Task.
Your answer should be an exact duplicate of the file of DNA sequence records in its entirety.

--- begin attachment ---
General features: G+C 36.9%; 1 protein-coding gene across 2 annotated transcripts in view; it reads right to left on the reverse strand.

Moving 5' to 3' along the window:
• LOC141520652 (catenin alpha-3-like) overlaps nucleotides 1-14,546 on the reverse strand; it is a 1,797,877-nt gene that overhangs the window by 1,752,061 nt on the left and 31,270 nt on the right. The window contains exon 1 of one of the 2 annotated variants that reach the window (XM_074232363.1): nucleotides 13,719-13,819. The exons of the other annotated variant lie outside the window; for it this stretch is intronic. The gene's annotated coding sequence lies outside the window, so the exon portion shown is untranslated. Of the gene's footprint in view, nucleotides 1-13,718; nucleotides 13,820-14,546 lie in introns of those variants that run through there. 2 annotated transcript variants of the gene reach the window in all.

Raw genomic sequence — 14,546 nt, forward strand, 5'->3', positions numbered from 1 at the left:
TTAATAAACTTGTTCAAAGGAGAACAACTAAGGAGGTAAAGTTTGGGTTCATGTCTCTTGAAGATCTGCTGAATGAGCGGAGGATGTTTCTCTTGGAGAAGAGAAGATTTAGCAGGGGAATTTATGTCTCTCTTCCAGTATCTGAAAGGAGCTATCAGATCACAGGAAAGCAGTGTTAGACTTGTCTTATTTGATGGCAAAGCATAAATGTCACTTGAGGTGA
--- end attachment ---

General features: G+C 36.9%; 1 protein-coding gene across 2 annotated transcripts in view; it reads right to left on the reverse strand.

Moving 5' to 3' along the window:
• LOC141520652 (catenin alpha-3-like) overlaps nucleotides 1-14,546 on the reverse strand; it is a 1,797,877-nt gene that overhangs the window by 1,752,061 nt on the left and 31,270 nt on the right. The window contains exon 1 of one of the 2 annotated variants that reach the window (XM_074232363.1): nucleotides 13,719-13,819. The exons of the other annotated variant lie outside the window; for it this stretch is intronic. The gene's annotated coding sequence lies outside the window, so the exon portion shown is untranslated. Of the gene's footprint in view, nucleotides 1-13,718; nucleotides 13,820-14,546 lie in introns of those variants that run through there. 2 annotated transcript variants of the gene reach the window in all.

Raw genomic sequence — 14,546 nt, forward strand, 5'->3', positions numbered from 1 at the left:
TTAATAAACTTGTTCAAAGGAGAACAACTAAGGAGGTAAAGTTTGGGTTCATGTCTCTTGAAGATCTGCTGAATGAGCGGAGGATGTTTCTCTTGGAGAAGAGAAGATTTAGCAGGGGAATTTATGTCTCTCTTCCAGTATCTGAAAGGAGCTATCAGATCACAGGAAAGCAGTGTTAGACTTGTCTTATTTGATGGCAAAGCATAAATGTCACTTGAGGTGA